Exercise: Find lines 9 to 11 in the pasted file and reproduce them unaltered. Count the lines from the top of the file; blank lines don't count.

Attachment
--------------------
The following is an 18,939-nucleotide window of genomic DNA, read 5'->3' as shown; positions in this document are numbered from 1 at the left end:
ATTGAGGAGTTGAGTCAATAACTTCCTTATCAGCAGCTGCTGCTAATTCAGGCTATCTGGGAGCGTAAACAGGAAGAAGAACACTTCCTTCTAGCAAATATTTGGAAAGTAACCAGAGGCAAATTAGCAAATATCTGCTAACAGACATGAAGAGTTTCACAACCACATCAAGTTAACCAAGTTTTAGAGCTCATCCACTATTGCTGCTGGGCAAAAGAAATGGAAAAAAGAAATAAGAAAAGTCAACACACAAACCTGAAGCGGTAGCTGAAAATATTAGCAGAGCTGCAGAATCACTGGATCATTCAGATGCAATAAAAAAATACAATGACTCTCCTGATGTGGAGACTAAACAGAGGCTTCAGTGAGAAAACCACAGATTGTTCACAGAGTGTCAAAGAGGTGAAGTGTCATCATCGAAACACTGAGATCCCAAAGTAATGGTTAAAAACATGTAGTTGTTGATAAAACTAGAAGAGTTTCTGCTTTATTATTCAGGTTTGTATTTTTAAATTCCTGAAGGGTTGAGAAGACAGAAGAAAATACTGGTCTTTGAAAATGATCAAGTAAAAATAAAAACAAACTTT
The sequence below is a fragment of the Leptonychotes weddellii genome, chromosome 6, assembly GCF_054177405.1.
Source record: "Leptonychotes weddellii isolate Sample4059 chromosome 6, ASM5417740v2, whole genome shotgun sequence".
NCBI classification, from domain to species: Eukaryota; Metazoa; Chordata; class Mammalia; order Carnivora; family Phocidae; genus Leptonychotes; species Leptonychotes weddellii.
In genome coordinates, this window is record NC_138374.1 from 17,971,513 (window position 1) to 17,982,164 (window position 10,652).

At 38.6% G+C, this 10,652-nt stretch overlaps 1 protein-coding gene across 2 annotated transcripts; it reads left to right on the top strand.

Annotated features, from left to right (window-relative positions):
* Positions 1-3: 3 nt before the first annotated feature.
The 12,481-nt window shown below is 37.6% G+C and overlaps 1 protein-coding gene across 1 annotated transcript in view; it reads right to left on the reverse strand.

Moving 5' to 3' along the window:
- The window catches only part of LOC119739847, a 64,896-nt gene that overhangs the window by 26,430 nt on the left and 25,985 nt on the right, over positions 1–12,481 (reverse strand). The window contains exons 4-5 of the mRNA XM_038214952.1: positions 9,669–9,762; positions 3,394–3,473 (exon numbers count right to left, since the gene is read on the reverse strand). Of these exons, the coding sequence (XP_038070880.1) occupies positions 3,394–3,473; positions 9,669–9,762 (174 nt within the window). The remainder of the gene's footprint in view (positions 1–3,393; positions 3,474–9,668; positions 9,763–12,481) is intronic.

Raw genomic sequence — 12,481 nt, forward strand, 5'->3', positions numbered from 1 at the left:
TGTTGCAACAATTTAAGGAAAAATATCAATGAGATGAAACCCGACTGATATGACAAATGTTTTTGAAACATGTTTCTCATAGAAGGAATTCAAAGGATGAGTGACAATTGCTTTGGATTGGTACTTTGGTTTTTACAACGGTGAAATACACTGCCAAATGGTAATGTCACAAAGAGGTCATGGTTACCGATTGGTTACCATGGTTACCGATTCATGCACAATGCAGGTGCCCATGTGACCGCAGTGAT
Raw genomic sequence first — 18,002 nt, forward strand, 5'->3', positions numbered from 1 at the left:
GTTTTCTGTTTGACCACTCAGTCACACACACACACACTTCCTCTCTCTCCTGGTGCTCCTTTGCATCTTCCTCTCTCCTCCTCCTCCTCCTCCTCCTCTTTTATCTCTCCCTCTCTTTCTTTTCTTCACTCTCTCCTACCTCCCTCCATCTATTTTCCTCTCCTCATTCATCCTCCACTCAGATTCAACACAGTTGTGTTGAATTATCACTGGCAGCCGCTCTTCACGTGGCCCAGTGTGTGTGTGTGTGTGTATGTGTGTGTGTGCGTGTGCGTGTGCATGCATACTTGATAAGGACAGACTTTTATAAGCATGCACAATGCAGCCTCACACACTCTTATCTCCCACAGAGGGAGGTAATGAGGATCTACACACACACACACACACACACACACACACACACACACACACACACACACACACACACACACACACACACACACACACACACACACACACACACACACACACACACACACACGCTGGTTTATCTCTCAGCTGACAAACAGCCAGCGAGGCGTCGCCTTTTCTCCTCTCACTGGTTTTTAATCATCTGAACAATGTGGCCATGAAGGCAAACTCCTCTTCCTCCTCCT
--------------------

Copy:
* Positions 1-3: 3 nt before the first annotated feature.
The 12,481-nt window shown below is 37.6% G+C and overlaps 1 protein-coding gene across 1 annotated transcript in view; it reads right to left on the reverse strand.

Moving 5' to 3' along the window: